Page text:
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Accreditation of Teaching and Research Universities in Afghanistan: A Policy Implementation Analysis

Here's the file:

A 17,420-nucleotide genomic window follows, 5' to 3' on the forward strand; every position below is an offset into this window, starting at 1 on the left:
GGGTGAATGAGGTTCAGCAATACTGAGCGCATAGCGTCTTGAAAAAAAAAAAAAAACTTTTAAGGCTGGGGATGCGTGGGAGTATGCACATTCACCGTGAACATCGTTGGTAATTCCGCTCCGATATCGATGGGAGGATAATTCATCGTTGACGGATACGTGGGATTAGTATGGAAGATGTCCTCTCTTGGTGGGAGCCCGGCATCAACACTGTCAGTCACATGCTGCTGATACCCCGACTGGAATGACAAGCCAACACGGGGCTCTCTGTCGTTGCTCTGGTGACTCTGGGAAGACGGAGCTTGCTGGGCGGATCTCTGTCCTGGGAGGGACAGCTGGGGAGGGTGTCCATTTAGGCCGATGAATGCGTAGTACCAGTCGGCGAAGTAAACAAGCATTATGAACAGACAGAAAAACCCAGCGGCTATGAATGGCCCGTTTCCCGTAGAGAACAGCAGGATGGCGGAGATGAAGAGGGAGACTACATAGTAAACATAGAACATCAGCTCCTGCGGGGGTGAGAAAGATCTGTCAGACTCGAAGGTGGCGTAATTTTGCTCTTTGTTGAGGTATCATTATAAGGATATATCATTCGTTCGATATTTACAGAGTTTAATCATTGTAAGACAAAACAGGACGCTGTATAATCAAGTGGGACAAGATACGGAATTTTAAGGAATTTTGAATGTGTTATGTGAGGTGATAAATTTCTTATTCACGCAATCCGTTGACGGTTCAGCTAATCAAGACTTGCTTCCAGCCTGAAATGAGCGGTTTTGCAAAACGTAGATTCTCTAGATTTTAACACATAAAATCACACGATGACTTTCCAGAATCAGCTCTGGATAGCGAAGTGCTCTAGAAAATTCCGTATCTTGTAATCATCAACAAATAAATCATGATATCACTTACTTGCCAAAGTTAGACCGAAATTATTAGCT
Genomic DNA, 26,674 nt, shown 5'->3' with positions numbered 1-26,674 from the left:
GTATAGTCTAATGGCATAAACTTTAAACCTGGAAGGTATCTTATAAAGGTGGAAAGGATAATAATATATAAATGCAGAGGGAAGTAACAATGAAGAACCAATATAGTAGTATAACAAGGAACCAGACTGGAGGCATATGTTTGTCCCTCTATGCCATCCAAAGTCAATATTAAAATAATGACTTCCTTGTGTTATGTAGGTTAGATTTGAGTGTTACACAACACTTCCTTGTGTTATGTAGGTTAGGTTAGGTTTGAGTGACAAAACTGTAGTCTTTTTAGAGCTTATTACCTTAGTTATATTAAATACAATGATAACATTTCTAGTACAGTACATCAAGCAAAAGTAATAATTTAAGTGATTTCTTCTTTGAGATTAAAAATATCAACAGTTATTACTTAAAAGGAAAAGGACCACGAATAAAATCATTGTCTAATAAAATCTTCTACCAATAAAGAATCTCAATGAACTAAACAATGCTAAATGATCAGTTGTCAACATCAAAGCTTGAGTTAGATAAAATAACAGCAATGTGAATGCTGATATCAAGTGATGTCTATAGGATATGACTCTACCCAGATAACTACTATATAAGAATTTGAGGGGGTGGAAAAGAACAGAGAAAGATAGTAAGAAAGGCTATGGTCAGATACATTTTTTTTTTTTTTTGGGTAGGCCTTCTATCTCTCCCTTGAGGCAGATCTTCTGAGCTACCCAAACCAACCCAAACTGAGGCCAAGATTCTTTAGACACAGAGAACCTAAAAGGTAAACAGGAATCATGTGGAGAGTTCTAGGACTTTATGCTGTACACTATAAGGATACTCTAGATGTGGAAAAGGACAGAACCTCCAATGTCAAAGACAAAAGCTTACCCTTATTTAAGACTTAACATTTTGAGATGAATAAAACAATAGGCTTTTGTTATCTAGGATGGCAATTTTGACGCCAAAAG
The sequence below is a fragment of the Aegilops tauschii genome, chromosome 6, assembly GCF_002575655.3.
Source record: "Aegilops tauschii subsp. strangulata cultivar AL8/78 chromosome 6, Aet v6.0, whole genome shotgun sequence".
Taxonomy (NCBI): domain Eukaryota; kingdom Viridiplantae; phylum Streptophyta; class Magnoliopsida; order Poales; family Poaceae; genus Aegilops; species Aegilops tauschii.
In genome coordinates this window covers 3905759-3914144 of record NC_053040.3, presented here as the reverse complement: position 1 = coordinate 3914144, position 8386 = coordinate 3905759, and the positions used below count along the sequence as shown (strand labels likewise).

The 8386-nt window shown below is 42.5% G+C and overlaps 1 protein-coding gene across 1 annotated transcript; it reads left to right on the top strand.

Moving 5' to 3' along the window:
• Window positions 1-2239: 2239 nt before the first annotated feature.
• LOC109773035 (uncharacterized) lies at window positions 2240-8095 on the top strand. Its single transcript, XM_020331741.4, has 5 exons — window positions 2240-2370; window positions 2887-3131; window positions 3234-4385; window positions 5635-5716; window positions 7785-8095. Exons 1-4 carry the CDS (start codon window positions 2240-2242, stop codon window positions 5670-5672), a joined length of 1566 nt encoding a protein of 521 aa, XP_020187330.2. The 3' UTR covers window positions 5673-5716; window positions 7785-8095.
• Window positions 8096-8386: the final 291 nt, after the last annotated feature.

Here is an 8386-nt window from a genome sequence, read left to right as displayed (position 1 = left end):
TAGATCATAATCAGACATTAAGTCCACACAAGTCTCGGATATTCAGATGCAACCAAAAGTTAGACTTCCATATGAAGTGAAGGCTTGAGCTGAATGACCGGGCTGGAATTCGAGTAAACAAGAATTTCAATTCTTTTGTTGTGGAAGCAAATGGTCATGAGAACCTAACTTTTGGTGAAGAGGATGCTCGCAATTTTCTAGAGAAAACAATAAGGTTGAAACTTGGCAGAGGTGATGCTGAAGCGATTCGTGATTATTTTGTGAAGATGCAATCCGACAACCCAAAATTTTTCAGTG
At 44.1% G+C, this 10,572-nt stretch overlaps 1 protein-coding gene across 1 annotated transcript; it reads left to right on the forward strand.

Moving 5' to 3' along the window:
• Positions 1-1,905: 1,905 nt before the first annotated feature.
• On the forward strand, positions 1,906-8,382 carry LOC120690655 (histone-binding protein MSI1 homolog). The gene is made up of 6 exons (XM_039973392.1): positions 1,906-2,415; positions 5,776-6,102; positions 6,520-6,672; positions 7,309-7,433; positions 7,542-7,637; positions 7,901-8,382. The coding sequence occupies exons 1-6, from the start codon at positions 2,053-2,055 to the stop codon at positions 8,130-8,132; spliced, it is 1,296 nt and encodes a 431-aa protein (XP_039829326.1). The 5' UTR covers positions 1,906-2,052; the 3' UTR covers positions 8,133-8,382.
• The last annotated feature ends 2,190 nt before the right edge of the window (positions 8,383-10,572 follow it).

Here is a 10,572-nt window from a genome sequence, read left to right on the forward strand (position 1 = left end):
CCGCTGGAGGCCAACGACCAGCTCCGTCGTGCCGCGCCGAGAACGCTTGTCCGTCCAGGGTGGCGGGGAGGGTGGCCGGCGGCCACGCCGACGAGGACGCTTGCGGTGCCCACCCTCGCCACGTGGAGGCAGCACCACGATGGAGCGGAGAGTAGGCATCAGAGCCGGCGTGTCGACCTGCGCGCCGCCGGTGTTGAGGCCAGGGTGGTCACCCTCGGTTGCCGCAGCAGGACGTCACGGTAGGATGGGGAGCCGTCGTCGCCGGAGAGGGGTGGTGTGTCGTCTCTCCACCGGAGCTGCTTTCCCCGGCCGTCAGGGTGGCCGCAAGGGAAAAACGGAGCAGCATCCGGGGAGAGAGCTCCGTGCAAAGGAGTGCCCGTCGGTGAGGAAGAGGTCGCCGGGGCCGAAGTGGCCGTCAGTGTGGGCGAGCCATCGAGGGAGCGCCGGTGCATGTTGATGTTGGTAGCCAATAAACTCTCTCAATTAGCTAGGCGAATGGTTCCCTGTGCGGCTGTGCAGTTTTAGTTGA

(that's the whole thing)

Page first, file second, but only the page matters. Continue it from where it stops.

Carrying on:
The quest for quality has encouraged many countries to establish quality assurance and accreditation models to sustain and improve quality. While some established their own procedures, a great majority of the countries including those in the developing world have adopted quality assurance policies developed in the Global North to respond to internationalization and to participate in the knowledge economy. However, most universities in developing countries lack adequate infrastructure to implement accreditation standards. Thus, investigating the implementation of accreditation policies in developing nations provides new insight into the opportunities and challenges posed by internationalization of quality assurance and accreditation. This study used a multi-case study design to describe and analyze the implementation of institutional accreditation at public teaching and research universities in Afghanistan. The investigator used sensemaking and sensegiving as a theoretical lens to collect data through 35 semi-structured individual interviews and two focus group discussions, archival analyses, and site observations. The findings revealed that research universities utilize both horizontal and vertical sensemaking/sensegiving approaches to make sense of accreditation. However, teaching universities primarily relied on top-down sensemaking/sensegiving approaches leading to only partial stakeholder engagement in accreditation process. The study also highlighted the role of peer reviewers as boundary spanners – shaping the meaning of accreditation between and within institutions. While some university leaders were successful influencing the sensemaking of stakeholders utilizing both structured and informal mechanisms, the research found that sensemaking and sensegiving of accreditation did not reach the entire community. The evidence shows that primary stakeholders such as faculty members continue to perceive accreditation as a foreign process, which affects their participation in the implementation process. Additionally, the findings unearthed the limitations of a one-size-fits-all accreditation strategy and concludes that the internationalization of quality assurance and accreditation produces the optimum results when adapting policies and practices fit the local context. Another outcome shows that a lack of autonomy, scarce resources, lack of funding, and limited awareness are major challenges in implementing accreditation in under-resourced contexts. Based on research findings, the study offers several recommendations for policy, practice, and future research at the national and institutional levels.
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